How to Protect Your Sensitive Child

In a world where bullying is an ever-increasing headline, some forms of physical and emotional pain are inevitable. If I could protect my child, would I? It’s a difficult question to answer. As I gaze down at my ten-month-old son, sleeping in my arms, of course I wish I could protect him from ever hurting. I try my best to keep him safe and loved for almost every moment of the day (and even then, I occasionally bump his head, or lose my patience and react sharply to him).

However, there will come a time when he is not in my arms all the time. I know he will need to have more and more  experiences separate from me in order to grow and mature. With distance come even more opportunities for others and situations to cause him pain. Maybe I could wrap him in bubble wrap before he goes to his first day of school, so he can’t get physically hurt. But then, that would only protect him physically.  How can I protect him emotionally?

In “Understanding the Special Sensitivities of Today’s Children“ Maureen Bright helps parents know there is one thing you can do to protect your child from pain: be a “shield”. Actually, it’s not really a protection from ever experiencing pain, but it is a way to help your child with the impact of that pain. How can you be a shield? The simplest way to explain it is to be what John Gottman calls an “Emotion Coach” in his book “Raising an Emotionally Intelligent Child.” This means being emotionally present and validating your child, as well as giving them guidance on how to handle difficult feelings. When he/she comes to you crying (even if it seems like something that is “not that big of a deal”), repeat to your child what you are hearing them say. It can be as easy as reflecting back to them what you have heard and then explaining the feeling you believe they are having. For example, “So, Taylor and Cameron told you they didn’t want to play with you today at recess, and that really made you mad. Sounds like you are also sad about that.”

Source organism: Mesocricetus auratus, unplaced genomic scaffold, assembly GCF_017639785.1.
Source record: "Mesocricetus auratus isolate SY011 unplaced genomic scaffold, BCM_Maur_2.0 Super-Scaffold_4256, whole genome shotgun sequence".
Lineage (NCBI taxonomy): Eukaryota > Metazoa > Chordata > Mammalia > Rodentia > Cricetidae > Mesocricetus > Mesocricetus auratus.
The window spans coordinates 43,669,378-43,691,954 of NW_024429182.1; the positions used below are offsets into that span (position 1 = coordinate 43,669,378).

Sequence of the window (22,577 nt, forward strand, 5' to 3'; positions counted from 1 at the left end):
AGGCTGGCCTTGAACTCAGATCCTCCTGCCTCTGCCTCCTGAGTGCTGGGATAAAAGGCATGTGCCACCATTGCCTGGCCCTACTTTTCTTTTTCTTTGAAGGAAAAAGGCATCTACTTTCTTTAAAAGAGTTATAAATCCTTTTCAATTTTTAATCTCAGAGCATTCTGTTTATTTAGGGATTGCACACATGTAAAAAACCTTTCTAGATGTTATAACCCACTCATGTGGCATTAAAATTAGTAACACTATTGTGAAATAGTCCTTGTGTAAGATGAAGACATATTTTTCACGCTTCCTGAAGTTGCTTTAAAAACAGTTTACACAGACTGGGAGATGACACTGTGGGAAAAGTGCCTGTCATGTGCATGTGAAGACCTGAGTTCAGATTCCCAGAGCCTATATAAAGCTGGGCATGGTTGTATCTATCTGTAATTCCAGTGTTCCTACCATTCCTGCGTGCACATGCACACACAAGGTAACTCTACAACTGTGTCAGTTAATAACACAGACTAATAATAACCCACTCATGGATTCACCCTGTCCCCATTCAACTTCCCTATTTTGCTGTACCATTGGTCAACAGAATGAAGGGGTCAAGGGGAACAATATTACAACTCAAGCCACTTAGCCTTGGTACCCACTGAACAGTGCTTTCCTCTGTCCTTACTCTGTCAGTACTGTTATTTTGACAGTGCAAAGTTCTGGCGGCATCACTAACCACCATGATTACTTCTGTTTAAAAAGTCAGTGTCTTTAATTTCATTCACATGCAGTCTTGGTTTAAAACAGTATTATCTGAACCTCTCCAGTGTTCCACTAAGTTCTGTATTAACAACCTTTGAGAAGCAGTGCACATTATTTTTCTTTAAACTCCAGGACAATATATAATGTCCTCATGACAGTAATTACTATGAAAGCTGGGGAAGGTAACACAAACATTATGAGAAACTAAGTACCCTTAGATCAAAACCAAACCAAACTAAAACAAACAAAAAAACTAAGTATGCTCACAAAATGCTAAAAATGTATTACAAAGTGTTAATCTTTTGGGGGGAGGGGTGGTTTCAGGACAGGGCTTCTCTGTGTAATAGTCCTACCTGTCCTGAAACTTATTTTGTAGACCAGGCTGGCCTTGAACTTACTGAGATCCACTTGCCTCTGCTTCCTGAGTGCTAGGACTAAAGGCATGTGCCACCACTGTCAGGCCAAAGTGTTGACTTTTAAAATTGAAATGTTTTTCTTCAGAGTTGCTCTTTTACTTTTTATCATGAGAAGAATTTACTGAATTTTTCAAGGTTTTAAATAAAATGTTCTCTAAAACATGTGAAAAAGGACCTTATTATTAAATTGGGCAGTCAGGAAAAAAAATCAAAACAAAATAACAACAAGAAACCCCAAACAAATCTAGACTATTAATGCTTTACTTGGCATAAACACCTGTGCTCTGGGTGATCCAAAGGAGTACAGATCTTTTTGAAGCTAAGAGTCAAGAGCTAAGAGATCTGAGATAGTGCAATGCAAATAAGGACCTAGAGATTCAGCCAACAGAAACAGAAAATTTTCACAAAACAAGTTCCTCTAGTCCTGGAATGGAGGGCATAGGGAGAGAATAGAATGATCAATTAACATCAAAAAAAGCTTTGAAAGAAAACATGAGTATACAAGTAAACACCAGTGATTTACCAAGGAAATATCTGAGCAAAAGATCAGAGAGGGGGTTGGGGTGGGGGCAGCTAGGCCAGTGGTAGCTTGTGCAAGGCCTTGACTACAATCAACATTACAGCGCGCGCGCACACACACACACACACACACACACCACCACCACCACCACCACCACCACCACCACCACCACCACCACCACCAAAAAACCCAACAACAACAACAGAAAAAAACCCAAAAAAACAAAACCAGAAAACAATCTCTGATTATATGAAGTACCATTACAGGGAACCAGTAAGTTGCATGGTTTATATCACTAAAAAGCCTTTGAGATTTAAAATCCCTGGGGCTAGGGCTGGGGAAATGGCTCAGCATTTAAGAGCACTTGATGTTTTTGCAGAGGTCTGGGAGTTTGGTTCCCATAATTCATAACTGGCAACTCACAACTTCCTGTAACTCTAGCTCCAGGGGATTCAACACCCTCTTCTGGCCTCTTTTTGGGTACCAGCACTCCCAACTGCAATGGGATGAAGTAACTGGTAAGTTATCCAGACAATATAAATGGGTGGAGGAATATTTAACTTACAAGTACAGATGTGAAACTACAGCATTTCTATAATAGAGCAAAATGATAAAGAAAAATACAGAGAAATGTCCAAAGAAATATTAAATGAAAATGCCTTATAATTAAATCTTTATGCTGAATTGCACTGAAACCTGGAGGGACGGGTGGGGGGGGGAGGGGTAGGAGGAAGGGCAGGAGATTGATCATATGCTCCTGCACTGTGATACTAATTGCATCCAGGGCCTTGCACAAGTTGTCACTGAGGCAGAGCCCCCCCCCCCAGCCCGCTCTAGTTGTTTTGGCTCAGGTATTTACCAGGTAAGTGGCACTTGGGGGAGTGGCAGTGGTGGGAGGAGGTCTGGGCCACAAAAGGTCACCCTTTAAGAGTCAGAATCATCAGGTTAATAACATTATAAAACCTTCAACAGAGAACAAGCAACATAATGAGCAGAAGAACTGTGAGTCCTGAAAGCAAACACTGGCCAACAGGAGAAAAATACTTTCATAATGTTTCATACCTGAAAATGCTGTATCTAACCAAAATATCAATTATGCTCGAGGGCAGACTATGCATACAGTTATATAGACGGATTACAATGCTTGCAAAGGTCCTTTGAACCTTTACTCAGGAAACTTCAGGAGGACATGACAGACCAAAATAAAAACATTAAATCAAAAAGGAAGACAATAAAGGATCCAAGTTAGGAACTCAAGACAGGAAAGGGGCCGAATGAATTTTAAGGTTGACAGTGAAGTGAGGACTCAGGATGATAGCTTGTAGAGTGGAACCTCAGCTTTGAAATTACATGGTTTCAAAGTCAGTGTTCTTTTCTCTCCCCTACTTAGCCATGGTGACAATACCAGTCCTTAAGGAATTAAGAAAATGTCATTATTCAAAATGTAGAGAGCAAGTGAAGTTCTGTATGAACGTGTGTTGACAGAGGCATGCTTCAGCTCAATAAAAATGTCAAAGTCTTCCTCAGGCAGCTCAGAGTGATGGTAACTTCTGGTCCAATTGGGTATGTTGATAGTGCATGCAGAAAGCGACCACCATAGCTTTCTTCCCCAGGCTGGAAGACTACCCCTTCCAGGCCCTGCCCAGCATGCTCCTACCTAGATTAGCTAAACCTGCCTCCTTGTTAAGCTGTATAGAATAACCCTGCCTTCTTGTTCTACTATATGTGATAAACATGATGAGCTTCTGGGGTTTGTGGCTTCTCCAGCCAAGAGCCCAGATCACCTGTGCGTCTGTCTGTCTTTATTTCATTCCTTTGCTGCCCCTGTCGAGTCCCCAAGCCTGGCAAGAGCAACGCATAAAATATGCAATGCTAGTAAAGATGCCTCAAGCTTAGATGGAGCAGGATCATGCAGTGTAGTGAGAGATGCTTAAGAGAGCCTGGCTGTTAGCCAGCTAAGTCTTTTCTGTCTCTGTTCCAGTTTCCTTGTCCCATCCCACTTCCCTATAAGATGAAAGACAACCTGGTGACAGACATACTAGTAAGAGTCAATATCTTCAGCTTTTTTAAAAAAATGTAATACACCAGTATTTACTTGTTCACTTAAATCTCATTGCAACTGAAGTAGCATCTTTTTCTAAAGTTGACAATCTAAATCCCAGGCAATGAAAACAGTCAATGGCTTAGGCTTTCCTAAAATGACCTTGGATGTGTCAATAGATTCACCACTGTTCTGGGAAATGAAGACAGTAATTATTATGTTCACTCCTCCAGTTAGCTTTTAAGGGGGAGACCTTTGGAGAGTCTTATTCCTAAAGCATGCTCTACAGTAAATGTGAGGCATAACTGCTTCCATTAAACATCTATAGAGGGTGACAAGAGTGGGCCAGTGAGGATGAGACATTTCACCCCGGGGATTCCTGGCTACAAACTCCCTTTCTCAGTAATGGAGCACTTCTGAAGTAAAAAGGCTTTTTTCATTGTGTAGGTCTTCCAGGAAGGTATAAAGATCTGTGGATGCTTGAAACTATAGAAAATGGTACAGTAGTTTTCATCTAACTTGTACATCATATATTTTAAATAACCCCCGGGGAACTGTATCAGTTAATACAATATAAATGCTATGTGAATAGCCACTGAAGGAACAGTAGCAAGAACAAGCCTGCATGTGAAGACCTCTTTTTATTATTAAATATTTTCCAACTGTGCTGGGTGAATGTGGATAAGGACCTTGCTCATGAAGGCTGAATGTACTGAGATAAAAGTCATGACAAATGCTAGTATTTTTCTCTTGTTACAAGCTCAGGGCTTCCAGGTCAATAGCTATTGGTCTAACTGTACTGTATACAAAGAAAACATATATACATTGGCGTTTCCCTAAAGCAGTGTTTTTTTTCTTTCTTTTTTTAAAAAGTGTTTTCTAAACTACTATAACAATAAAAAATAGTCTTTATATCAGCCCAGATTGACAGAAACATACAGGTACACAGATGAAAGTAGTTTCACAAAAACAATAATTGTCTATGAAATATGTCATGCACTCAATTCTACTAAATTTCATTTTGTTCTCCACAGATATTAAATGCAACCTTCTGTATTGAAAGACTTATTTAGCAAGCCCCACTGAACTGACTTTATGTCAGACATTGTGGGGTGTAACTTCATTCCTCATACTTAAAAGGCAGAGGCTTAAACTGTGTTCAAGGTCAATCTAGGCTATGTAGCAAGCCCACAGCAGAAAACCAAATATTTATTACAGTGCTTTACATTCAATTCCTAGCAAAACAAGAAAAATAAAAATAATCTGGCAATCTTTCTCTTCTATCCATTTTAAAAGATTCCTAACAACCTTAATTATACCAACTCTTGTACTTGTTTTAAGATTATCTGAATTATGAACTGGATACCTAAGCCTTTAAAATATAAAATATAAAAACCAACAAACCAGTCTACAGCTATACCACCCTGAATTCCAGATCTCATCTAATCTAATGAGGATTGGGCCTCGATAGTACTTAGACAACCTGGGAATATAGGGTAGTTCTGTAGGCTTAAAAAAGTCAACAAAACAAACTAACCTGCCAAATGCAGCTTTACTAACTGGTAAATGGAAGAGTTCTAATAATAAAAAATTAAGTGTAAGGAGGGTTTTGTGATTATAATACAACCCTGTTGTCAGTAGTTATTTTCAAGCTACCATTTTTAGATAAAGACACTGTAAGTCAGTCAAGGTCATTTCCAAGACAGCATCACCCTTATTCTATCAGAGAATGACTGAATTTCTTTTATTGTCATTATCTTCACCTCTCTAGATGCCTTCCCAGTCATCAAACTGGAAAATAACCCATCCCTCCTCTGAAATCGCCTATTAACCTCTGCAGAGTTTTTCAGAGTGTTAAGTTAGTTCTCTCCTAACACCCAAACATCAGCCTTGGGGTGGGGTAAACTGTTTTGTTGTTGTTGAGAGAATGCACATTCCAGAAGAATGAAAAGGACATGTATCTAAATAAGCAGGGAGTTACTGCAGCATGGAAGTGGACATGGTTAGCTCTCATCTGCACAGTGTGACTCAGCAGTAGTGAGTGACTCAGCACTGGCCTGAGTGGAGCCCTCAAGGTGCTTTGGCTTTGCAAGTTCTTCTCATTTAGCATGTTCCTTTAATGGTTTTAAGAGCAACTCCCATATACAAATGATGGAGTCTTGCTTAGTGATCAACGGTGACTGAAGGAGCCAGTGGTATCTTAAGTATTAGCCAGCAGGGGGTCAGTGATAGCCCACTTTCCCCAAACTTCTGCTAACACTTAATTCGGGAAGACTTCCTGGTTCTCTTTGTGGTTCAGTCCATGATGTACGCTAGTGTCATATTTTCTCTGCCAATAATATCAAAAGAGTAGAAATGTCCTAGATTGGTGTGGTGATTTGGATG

80380136The secret to being your child’s shield from emotional harm is that you don’t want to talk them out of the pain. It’s a common instinct to want to say “It’s fine, Honey. Don’t worry about it”. However, that is invalidating and can cause your child to feel like 1) their feelings were somehow “wrong,” and 2) they shouldn’t ever bring those feelings up to you again, because you will just talk them out of them. In fact, many child psychologists and authors on the topic emphasize that it is more helpful to join a child in their feelings (reflecting those feelings back to the child), while refraining from versions of “don’t feel that way.” Sit with your child and be willing to share in their anger or sadness, and then you can offer some short guidance on how to handle such feelings (ie. “When I feel sad, I like to see if I can find another friend to play with so I can feel better).

What difference can this parenting style make for children? According to John Gottman:

Children whose parents consistently practice emotion coaching (reflecting and validation, along with guidance on how to work through those emotions), have better physical health and score higher academically than children whose parents don’t offer such guidance. These kids get along better with friends, have fewer behavior problems, and are less prone to acts of violence. Over all, children who are Emotion-Coached experience fewer negative feelings and more positive feelings. In short, they’re more emotionally healthy. (Raising an Emotionally Intelligent Child, p. 25)

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